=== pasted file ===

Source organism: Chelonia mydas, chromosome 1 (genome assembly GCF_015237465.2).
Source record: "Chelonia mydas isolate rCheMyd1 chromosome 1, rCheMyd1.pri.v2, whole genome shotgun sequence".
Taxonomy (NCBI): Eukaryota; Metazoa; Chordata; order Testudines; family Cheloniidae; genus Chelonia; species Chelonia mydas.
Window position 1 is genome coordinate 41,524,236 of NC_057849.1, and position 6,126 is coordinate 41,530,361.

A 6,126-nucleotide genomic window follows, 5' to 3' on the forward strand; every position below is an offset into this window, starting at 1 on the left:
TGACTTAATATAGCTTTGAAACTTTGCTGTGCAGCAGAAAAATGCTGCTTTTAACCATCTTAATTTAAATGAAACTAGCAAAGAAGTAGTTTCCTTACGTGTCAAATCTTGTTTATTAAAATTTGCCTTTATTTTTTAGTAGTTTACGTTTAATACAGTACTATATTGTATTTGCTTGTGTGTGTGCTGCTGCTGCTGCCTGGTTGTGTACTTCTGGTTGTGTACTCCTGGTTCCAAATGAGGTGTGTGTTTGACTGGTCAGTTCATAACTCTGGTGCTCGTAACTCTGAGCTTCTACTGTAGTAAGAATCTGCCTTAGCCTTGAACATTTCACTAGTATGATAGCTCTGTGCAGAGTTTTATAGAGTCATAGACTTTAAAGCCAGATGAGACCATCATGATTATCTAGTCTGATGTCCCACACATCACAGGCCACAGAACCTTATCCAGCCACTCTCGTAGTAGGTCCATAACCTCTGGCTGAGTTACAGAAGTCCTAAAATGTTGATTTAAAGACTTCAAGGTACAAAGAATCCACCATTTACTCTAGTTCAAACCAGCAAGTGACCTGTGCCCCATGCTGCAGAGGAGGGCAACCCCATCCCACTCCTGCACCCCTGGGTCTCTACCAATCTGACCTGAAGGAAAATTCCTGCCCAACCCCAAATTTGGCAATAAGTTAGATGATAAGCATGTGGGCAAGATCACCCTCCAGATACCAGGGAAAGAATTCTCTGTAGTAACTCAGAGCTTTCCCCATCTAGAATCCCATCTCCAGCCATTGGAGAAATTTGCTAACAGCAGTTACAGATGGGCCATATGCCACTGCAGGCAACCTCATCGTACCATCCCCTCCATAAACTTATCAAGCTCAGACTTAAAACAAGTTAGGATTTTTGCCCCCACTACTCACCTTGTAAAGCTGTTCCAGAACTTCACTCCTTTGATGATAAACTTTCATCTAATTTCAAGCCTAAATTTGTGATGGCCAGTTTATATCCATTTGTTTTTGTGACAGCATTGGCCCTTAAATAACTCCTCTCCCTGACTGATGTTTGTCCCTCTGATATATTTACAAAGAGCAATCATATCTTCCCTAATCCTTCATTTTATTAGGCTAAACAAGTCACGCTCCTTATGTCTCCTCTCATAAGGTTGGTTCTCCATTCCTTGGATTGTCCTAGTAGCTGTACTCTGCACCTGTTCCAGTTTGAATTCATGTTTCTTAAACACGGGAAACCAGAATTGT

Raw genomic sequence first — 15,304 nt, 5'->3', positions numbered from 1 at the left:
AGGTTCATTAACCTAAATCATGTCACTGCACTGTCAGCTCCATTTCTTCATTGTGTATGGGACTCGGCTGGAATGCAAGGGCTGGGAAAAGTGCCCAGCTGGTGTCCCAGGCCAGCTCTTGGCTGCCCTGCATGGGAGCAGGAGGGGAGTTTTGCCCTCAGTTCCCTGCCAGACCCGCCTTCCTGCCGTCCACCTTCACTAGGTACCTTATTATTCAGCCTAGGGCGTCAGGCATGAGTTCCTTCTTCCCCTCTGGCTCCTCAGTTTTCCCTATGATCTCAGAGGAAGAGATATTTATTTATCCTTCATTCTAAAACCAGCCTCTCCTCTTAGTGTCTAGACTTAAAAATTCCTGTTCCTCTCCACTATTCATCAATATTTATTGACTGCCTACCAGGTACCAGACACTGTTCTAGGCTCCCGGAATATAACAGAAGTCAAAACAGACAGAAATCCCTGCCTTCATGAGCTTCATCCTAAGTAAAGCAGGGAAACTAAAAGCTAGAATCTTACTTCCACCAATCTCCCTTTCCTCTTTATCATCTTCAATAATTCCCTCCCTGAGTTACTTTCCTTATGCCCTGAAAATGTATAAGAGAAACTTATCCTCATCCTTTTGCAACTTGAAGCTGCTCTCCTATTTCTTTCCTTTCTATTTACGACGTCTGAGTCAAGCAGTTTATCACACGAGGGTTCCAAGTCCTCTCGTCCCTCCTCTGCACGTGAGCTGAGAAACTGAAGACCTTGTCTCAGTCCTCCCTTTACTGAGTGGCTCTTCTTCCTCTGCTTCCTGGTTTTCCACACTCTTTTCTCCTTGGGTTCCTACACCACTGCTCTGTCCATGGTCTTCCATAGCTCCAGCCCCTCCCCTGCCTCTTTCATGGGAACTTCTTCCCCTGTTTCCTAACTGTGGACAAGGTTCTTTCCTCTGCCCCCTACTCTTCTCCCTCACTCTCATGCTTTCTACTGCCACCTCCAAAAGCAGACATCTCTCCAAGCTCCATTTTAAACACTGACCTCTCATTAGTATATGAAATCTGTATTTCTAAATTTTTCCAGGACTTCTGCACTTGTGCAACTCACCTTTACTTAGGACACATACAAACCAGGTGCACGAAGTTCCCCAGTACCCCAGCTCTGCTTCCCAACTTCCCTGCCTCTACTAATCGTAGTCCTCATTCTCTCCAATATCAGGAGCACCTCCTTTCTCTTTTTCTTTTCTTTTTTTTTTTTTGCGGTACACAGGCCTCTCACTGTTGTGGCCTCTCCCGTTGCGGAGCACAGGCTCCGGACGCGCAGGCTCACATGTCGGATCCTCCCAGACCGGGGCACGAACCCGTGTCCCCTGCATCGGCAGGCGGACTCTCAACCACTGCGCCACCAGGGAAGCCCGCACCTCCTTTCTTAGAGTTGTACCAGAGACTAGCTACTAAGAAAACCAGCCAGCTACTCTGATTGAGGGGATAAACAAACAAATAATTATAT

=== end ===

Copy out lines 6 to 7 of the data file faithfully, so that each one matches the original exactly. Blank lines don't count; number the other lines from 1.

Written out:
TGACTTAATATAGCTTTGAAACTTTGCTGTGCAGCAGAAAAATGCTGCTTTTAACCATCTTAATTTAAATGAAACTAGCAAAGAAGTAGTTTCCTTACGTGTCAAATCTTGTTTATTAAAATTTGCCTTTATTTTTTAGTAGTTTACGTTTAATACAGTACTATATTGTATTTGCTTGTGTGTGTGCTGCTGCTGCTGCCTGGTTGTGTACTTCTGGTTGTGTACTCCTGGTTCCAAATGAGGTGTGTGTTTGACTGGTCAGTTCATAACTCTGGTGCTCGTAACTCTGAGCTTCTACTGTAGTAAGAATCTGCCTTAGCCTTGAACATTTCACTAGTATGATAGCTCTGTGCAGAGTTTTATAGAGTCATAGACTTTAAAGCCAGATGAGACCATCATGATTATCTAGTCTGATGTCCCACACATCACAGGCCACAGAACCTTATCCAGCCACTCTCGTAGTAGGTCCATAACCTCTGGCTGAGTTACAGAAGTCCTAAAATGTTGATTTAAAGACTTCAAGGTACAAAGAATCCACCATTTACTCTAGTTCAAACCAGCAAGTGACCTGTGCCCCATGCTGCAGAGGAGGGCAACCCCATCCCACTCCTGCACCCCTGGGTCTCTACCAATCTGACCTGAAGGAAAATTCCTGCCCAACCCCAAATTTGGCAATAAGTTAGATGATAAGCATGTGGGCAAGATCACCCTCCAGATACCAGGGAAAGAATTCTCTGTAGTAACTCAGAGCTTTCCCCATCTAGAATCCCATCTCCAGCCATTGGAGAAATTTGCTAACAGCAGTTACAGATGGGCCATATGCCACTGCAGGCAACCTCATCGTACCATCCCCTCCATAAACTTATCAAGCTCAGACTTAAAACAAGTTAGGATTTTTGCCCCCACTACTCACCTTGTAAAGCTGTTCCAGAACTTCACTCCTTTGATGATAAACTTTCATCTAATTTCAAGCCTAAATTTGTGATGGCCAGTTTATATCCATTTGTTTTTGTGACAGCATTGGCCCTTAAATAACTCCTCTCCCTGACTGATGTTTGTCCCTCTGATATATTTACAAAGAGCAATCATATCTTCCCTAATCCTTCATTTTATTAGGCTAAACAAGTCACGCTCCTTATGTCTCCTCTCATAAGGTTGGTTCTCCATTCCTTGGATTGTCCTAGTAGCTGTACTCTGCACCTGTTCCAGTTTGAATTCATGTTTCTTAAACACGGGAAACCAGAATTGT

Raw genomic sequence first — 15,304 nt, 5'->3', positions numbered from 1 at the left: